From Wikipedia, the free encyclopedia - View original article

Jump to: navigation, search
Not to be confused with Shih Tzu.
Shiatsu practitioners believe that energy flow through Meridian Lines has a profound influence on the health of the individual.

Shiatsu (Kanji: 指圧 Hiragana: しあつ) in Japanese means "finger pressure"; it is a type of alternative medicine consisting of finger and palm pressure, stretches, and other massage techniques. Shiatsu practitioners believe in a purported type of vital energy called qi that flows through the body, and that their manual manipulations can help to unblock it and so help the body heal itself.[1]

Tokujiro Namikoshi (1905-2000) founded the first shiatsu college in 1940, and is credited with inventing modern shiatsu.[2] The term shiatsu was already in use in 1919, when a book called "Shiatsu Ho" ("finger pressure method") was published, and in 1925 the Shiatsu Therapists Association began, with the purpose of distancing shiatsu from Anma massage.[3]

A 2011 systematic review of shiatsu's effectiveness found that only a few studies had been carried out, and concluded that the available "evidence is improving in quantity, quality and reporting, but more research is needed."[4] Commenting on this conclusion Edzard Ernst said: "what does that tell us about shiatsu? It clearly tells us that it is an unproven therapy".[5] Ernst has previously been a co-author of the Oxford Handbook of Complementary Medicine which had concluded that there was no convincing data available to suggest that shiatsu was effective for any condition.[6] He also co-wrote Trick or Treatment?: Alternative Medicine on Trial which concluded that "As yin and yang, acupuncture points and meridians are not a reality, but merely the products of an ancient Chinese philosophy, shiatsu is an implausible medical intervention. However, like all massage techniques it may generate relaxation and a sense of wellbeing."[2]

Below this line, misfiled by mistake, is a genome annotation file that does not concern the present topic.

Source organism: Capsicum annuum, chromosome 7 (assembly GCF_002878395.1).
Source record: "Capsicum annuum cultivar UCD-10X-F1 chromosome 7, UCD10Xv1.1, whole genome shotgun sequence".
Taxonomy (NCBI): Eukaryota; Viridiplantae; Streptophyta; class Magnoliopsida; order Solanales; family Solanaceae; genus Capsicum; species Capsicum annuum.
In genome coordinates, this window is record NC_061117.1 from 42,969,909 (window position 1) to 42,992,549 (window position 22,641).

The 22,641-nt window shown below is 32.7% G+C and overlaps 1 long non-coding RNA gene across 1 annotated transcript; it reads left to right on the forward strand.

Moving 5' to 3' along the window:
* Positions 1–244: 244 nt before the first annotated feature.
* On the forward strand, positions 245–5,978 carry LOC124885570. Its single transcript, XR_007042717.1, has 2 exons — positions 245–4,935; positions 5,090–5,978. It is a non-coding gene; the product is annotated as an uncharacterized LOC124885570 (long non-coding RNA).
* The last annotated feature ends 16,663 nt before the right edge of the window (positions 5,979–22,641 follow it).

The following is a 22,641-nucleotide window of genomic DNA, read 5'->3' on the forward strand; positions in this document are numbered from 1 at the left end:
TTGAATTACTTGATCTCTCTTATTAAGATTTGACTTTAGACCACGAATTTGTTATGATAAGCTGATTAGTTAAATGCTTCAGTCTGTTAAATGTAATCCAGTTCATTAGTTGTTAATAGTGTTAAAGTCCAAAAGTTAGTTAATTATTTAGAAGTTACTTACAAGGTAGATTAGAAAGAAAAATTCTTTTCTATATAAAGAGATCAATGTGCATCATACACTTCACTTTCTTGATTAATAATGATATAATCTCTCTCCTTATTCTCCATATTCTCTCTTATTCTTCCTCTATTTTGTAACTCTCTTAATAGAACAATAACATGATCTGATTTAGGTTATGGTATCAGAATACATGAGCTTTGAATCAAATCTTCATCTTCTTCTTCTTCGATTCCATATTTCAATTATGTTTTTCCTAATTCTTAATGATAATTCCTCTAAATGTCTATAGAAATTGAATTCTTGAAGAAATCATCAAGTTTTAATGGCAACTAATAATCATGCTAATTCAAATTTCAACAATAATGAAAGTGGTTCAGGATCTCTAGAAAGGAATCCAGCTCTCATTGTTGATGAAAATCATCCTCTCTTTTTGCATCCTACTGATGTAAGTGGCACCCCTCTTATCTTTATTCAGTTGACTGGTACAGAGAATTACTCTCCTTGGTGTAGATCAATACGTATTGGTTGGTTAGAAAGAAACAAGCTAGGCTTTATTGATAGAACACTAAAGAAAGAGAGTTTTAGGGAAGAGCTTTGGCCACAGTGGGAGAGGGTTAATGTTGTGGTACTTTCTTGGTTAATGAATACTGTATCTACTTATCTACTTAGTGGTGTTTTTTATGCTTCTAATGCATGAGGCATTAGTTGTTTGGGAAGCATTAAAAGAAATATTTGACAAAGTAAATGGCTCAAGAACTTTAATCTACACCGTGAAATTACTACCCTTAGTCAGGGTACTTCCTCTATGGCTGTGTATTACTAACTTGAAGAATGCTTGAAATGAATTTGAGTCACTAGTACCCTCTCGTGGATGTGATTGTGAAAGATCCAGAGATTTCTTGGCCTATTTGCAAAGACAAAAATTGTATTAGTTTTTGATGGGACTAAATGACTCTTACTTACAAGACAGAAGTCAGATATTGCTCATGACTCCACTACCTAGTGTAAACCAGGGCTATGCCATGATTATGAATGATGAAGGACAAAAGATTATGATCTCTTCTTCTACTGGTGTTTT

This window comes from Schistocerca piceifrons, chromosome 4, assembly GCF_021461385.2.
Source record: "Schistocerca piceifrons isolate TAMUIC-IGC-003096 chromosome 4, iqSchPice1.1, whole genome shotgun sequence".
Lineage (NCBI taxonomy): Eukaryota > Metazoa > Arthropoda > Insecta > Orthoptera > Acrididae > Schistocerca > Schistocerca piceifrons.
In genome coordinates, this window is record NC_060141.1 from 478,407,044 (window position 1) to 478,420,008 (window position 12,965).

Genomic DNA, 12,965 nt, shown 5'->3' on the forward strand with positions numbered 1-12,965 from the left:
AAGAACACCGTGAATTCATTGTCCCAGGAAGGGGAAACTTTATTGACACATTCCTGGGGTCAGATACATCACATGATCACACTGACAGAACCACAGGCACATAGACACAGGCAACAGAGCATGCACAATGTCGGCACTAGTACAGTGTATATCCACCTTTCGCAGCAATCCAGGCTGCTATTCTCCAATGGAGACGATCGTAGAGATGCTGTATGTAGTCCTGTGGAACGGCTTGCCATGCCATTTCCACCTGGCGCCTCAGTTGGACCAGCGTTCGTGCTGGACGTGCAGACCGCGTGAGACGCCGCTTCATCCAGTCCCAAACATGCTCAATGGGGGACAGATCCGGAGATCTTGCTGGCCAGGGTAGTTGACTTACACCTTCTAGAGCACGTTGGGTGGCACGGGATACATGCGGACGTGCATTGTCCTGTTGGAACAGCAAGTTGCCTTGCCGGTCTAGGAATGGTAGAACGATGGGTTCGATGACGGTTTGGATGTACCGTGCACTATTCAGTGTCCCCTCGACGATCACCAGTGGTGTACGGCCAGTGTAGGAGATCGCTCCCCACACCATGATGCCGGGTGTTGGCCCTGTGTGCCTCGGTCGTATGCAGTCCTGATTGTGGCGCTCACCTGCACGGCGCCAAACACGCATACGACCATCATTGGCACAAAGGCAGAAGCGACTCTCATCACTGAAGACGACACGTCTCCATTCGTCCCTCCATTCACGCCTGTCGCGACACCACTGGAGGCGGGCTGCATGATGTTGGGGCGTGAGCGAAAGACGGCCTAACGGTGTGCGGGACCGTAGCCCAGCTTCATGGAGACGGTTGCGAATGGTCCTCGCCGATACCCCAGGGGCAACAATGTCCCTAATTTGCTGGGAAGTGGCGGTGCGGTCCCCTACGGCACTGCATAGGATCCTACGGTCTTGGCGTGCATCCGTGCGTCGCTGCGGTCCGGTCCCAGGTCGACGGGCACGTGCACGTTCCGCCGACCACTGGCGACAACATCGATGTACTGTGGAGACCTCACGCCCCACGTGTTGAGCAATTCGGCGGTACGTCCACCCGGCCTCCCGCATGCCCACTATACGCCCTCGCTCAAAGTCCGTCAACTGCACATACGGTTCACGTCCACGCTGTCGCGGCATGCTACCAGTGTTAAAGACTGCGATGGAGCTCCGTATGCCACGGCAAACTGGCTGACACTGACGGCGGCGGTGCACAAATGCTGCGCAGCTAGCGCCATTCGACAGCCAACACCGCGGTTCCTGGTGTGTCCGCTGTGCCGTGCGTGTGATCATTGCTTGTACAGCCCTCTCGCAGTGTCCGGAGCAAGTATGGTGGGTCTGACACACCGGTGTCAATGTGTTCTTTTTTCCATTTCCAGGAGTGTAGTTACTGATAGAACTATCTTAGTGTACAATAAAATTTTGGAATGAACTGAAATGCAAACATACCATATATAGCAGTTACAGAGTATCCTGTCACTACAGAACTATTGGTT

According to Cancer Research UK, "There is no scientific evidence to prove that shiatsu can cure or prevent any type of disease, including cancer. Also, a lack of high quality research so far means there is currently no scientific evidence to support the use of shiatsu for controlling cancer symptoms. This doesn't mean that shiatsu doesn't work in controlling symptoms or side effects, simply that it has not yet been tested properly."[1]

See also[edit]


  1. ^ a b "Shiatsu". Cancer Research UK. Retrieved August 2013. 
  2. ^ a b Singh, Simon; Ernst, Edzard (6 October 2009). Trick or Treatment?: Alternative Medicine on Trial. Transworld. p. 148. ISBN 978-1-4090-8180-7. 
  3. ^ Stillerman, Elaine (2009). Modalities for Massage and Bodywork. Mosby. p. 281-300. ISBN 032305255X. 
  4. ^ Robinson, Nicola; Lorenc, Ava; Liao, Xing (2011). "The evidence for Shiatsu: A systematic review of Shiatsu and acupressure". BMC Complementary and Alternative Medicine 11: 88. doi:10.1186/1472-6882-11-88. PMC 3200172. PMID 21982157. "Shiatsu incorporates acupressure, which is similar but applies pressure for longer on specific pressure points on meridians, following Traditional Chinese Medicine (TCM)" 
  5. ^ Ernst, Edzard (15 October 2013). "Shiatsu: holistic therapy, naive nonsense or malicious quackery?". Retrieved 27 October 2013. 
  6. ^ Ernst, Edzard; Pittler, Max H; Wider, Barbara; Boddy, Kate (2008). Oxford Handbook of Complementary Medicine. doi:10.1093/med/9780199206773.001.0001. ISBN 9780199206773. 

External links[edit]